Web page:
Confusing problems evaluating video brightness
Got a problem evaluating video colors and brightness right.
My edited video (exported as AVI, MagicYUV codec) plays back in two distinct different brightness shades, depending on settings and playback system. I need to decide which is 'the right' shade, which will look the same on as many playback systems as possible.
I play back the video in VLC.
If I set the VLC 'video output'¨setting to "Automatic", then the video play back in a way which I label as bright.
If I set the VLC 'video output'¨setting to "OpenGL", then the video play back in a way which I label as dark, it's drastically darker. (see examples)
I've always used the OpenGL setting in VLC, because it makes the blacks in a video translate as absolute blacks. If I set VLC video output to "Automatic", then the absolute blacks are no longer absolute black, but rather shown as slightly hazy, like a pale film on top of the black, as if the contrast value is set too low (see examples)
But my partner in this, is using OSX and plays back the video in quicktime. To him the video always shows as the brighter alternative of the two above. There seems to be no way to set his video playback to show darker, like it does to me using "OpenGL" mode in VLC.
While editing the video in AE, the video is shown to me as the 'darker' translation. But when the same video is played back on a different PC/windows using Windows Media Player, the video translates as the brighter alternative described above.
This difference seems to persist regardless of what lossy endformat I render the file as.
I'm aware of the gamma difference between macs and PC, but this doesn't seem to be the problem here.
The video is shot as simple and straight HD MXF format, and edited as such too.
This all becomes a problem to me, I don't know why this difference occurs and what makes it so. And I cannot decide on which video translation I should see as 'valid', so I can treat brightness and color values correct, and feel confident that this is how most users in the world will see it too. The more outside people who tries this and report their experience back to me, the more confused I seem to get.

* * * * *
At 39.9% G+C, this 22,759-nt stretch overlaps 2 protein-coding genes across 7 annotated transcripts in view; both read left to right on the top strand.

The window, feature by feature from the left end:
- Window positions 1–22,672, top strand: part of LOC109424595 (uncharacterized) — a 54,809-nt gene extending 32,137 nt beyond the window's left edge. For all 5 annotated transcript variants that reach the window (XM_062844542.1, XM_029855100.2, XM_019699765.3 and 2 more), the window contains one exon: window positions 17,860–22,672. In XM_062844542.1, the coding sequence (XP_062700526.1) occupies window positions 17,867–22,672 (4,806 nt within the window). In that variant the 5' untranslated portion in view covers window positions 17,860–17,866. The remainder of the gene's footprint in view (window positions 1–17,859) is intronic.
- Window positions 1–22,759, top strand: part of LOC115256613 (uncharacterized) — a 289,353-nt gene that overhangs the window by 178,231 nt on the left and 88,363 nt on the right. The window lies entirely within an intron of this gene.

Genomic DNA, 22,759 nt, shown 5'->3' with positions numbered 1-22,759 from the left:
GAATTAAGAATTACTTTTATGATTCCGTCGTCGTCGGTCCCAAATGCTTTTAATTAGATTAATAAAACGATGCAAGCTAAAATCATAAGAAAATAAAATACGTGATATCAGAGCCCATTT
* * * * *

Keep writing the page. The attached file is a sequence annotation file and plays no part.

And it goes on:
I could use some help to understand what's going on and how I can orient myself through this to makes things come out right.
Thanks for any tips/ideas/thoughts
I'm on Win8.1 Pro, Nvidia GeForce GT video card, Dell U2711 IPS-screen connected via HDMI and well color calibrated, using sRGB 1998 color space profile.
(the blow pics are all screenshots of video player window, in the two different brightness shades)
from what I understand the colors in the editing system look o.k, and only in the player you are not sure, correct?
try this: import the footage back to premiere/ae, does it look o.k? if so - your video is fine and you can't control other people's players, including your own. Vlc will show one thing, QT will show another, Mediaplayer will show something else, youtube will show something depending on your browser and so on...
so if the problem is in playback, you will never be able to match playback with different players, monitors, Os... your only way of knowing you are getting accurate color is to work with a calibrated professional monitor and even then, you will see the accurate result, but others will mostly see something slightly different. if you say your monitor is properly calibrated then what you see in Premiere/Ae is probably what you are supposed to see. if the problem is from within the editing/vfx software that's one thing, but if the problem is from the playback that's something else.